Geographic range and taxonomic duration are known to be positively correlated in a number of biologic groups; this is usually attributed to the influence of range upon duration rather than the other way about. Here we analyze two distinct components of this correlation within species and genera of marine invertebrates and microfossils by partitioning the total duration into two parts: the time it takes a taxon to attain its maximum geographic range, and the time a taxon persists after attaining its peak range. We find that the longer it takes a taxon to attain its maximum geographic range, the wider is that range. We also find that the broader the maximum range, the greater is the duration after this maximum is attained. These two correlations are equally strong on average. There is thus a reciprocal relationship between duration and geographic range, and there is no compelling evidence that range generally determines duration more or less than duration determines range.
We analyze relationships among a range of ecological and biological traits—geographic range size, body size, life mode, larval type, and feeding type—in order to identify those traits that are associated significantly with species duration in New Zealand Cenozoic marine molluscs, during a time of background extinction. Using log-linear modeling, we find that bivalves have only a small number of simple, two-way associations between the studied traits and duration. In contrast, gastropods display more complex interactions involving three-way associations between traits, a pattern that suggests greater macroecological complexity of gastropods. This is not an artifact caused by the larger number of gastropods than bivalves in our data set. We used stratified randomized resampling of families to test for associations between traits that might result from shared inheritance rather than ecological trait interactions; we found no evidence of phylogenetic effects in any associations examined. The relationships revealed by our study should serve to constrain the range of possible biological mechanisms that underlie these relationships. As previously observed, two-way associations are present between large geographic range and increased duration, and between large geographic range and large body size, in both bivalves and gastropods. In gastropods, planktotrophic larval type is associated with large range size through a three-way interaction that also involves duration; there is no direct association of larval type and geographic range. Gastropods also display two-way associations between duration and life mode, and duration and feeding type. We note that in gastropods, an infaunal life mode is associated with large range size, whereas in bivalves infaunality is associated with reduced range size.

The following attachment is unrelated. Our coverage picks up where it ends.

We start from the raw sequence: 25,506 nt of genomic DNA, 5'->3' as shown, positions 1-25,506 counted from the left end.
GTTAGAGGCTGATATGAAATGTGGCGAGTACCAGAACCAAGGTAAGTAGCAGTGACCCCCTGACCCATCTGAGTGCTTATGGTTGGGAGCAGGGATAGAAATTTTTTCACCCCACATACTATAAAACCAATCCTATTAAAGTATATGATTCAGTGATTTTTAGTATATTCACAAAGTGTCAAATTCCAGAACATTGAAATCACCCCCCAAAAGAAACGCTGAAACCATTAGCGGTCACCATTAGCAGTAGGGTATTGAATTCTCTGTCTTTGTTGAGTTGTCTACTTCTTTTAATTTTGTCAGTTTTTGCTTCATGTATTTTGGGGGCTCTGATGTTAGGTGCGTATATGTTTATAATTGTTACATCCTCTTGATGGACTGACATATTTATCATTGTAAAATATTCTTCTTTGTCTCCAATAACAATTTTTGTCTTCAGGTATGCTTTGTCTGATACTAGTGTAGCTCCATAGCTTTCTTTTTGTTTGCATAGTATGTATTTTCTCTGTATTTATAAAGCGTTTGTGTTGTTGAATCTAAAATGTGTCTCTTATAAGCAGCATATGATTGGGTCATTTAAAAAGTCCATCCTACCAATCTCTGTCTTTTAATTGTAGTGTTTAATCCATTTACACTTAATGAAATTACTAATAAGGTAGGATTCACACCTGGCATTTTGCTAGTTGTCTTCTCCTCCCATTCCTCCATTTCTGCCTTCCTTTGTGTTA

In recent years several authors have questioned the reality of a widely accepted and apparently large increase in marine biodiversity through the Cenozoic. Here we use collection-level occurrence data from the rich and uniquely well documented New Zealand (NZ) shelfal marine mollusc fauna to test this question at a regional scale. Because the NZ data were generated by a small number of workers and have been databased over many decades, we have been able to either avoid or quantify many of the biases inherent in analyses of past biodiversity. In particular, our major conclusions are robust to several potential taphonomic and systematic biases and methodological uncertainties, namely non-uniform loss of aragonitic faunas, biostratigraphic range errors, taxonomic errors, choice of time bins, choice of analytical protocols, and taxonomic rank of analysis.